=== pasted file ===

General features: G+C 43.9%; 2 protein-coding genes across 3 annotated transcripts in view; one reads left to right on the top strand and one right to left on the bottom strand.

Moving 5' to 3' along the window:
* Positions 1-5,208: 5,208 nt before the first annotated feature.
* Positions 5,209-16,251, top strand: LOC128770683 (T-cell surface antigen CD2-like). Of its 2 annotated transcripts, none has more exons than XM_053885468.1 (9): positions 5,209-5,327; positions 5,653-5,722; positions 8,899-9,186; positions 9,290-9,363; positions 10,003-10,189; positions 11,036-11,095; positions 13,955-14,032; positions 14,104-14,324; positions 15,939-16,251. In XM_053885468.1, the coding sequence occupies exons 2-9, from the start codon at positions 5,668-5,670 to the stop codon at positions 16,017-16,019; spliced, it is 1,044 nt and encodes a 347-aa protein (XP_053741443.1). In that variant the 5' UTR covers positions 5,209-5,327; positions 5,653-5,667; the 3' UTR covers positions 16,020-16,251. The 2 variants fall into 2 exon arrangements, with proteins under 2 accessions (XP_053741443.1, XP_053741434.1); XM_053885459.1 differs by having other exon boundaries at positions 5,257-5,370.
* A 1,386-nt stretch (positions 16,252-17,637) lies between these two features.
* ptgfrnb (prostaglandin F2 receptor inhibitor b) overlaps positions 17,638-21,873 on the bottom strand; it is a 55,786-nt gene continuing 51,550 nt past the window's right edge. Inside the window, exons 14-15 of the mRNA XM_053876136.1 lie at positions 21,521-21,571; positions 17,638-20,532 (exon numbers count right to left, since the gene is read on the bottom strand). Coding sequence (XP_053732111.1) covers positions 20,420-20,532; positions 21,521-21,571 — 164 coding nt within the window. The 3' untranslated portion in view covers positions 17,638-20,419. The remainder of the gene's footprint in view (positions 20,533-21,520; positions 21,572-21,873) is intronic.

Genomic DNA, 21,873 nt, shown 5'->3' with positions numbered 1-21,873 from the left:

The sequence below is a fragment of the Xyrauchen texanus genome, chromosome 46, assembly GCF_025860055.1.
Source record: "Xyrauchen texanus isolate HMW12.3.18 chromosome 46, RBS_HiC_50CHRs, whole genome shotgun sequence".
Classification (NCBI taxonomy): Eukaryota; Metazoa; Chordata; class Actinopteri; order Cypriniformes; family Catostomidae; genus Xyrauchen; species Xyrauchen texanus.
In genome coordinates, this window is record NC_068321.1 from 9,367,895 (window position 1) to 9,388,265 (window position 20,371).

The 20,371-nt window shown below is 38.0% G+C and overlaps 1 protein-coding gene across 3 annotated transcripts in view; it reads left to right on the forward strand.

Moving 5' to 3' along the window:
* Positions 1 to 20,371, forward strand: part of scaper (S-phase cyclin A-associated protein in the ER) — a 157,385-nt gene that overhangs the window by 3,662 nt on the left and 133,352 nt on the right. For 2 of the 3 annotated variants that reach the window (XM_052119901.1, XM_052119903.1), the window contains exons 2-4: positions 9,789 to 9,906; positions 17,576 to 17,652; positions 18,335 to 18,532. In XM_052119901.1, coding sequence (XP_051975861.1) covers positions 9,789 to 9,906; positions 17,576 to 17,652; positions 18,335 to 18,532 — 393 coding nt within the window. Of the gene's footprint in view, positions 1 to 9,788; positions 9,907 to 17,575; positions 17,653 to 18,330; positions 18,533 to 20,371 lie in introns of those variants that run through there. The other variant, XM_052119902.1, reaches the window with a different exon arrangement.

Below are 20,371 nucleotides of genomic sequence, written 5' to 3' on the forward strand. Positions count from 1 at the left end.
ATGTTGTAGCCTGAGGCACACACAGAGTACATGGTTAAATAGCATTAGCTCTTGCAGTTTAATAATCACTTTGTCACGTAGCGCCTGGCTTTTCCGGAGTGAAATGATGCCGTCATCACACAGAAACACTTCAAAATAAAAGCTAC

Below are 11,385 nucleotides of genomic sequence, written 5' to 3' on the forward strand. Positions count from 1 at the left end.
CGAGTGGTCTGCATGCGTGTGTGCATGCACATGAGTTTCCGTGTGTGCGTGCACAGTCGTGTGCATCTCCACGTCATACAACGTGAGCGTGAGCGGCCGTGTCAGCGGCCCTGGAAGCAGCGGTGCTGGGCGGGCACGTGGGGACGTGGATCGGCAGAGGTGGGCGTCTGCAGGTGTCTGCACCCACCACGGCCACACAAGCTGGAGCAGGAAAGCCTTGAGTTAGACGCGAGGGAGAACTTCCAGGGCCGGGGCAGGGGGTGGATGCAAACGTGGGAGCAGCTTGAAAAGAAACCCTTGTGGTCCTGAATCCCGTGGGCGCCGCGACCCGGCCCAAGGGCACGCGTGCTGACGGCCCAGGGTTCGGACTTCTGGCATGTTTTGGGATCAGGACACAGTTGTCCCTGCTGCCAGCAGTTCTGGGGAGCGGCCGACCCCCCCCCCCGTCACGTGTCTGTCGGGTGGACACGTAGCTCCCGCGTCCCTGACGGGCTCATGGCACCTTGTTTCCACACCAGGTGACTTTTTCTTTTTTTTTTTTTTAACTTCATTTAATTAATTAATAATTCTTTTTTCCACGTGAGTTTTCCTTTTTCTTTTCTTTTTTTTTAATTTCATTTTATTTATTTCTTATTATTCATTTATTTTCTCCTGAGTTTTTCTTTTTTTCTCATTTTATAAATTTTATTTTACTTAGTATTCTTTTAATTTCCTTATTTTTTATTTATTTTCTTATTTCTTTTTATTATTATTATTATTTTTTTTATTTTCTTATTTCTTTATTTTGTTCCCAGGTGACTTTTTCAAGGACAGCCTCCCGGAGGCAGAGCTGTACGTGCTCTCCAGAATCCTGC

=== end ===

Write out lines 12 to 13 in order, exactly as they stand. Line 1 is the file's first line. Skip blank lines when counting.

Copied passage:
The 20,371-nt window shown below is 38.0% G+C and overlaps 1 protein-coding gene across 3 annotated transcripts in view; it reads left to right on the forward strand.

Moving 5' to 3' along the window: